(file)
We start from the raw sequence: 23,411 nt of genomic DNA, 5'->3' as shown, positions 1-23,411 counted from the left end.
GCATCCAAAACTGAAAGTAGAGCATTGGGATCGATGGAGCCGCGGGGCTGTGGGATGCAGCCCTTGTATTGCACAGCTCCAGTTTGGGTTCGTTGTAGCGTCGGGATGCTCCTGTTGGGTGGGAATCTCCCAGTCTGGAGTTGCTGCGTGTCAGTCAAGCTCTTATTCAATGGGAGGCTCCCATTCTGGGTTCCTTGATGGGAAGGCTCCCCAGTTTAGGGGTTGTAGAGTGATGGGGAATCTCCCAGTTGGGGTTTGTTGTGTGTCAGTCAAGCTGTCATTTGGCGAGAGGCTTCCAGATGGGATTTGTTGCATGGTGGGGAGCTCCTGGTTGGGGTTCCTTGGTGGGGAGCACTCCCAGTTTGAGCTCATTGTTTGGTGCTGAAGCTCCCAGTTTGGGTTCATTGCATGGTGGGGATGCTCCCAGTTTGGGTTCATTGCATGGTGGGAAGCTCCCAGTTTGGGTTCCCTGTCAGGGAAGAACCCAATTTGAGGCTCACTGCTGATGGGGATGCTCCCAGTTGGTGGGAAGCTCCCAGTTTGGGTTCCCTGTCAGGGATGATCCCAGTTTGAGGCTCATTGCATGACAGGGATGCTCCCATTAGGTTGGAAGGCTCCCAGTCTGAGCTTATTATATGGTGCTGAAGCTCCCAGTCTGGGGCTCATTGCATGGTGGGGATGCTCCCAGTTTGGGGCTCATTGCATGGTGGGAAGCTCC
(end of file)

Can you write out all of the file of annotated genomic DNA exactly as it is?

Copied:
We start from the raw sequence: 23,411 nt of genomic DNA, 5'->3' as shown, positions 1-23,411 counted from the left end.
GCATCCAAAACTGAAAGTAGAGCATTGGGATCGATGGAGCCGCGGGGCTGTGGGATGCAGCCCTTGTATTGCACAGCTCCAGTTTGGGTTCGTTGTAGCGTCGGGATGCTCCTGTTGGGTGGGAATCTCCCAGTCTGGAGTTGCTGCGTGTCAGTCAAGCTCTTATTCAATGGGAGGCTCCCATTCTGGGTTCCTTGATGGGAAGGCTCCCCAGTTTAGGGGTTGTAGAGTGATGGGGAATCTCCCAGTTGGGGTTTGTTGTGTGTCAGTCAAGCTGTCATTTGGCGAGAGGCTTCCAGATGGGATTTGTTGCATGGTGGGGAGCTCCTGGTTGGGGTTCCTTGGTGGGGAGCACTCCCAGTTTGAGCTCATTGTTTGGTGCTGAAGCTCCCAGTTTGGGTTCATTGCATGGTGGGGATGCTCCCAGTTTGGGTTCATTGCATGGTGGGAAGCTCCCAGTTTGGGTTCCCTGTCAGGGAAGAACCCAATTTGAGGCTCACTGCTGATGGGGATGCTCCCAGTTGGTGGGAAGCTCCCAGTTTGGGTTCCCTGTCAGGGATGATCCCAGTTTGAGGCTCATTGCATGACAGGGATGCTCCCATTAGGTTGGAAGGCTCCCAGTCTGAGCTTATTATATGGTGCTGAAGCTCCCAGTCTGGGGCTCATTGCATGGTGGGGATGCTCCCAGTTTGGGGCTCATTGCATGGTGGGAAGCTCC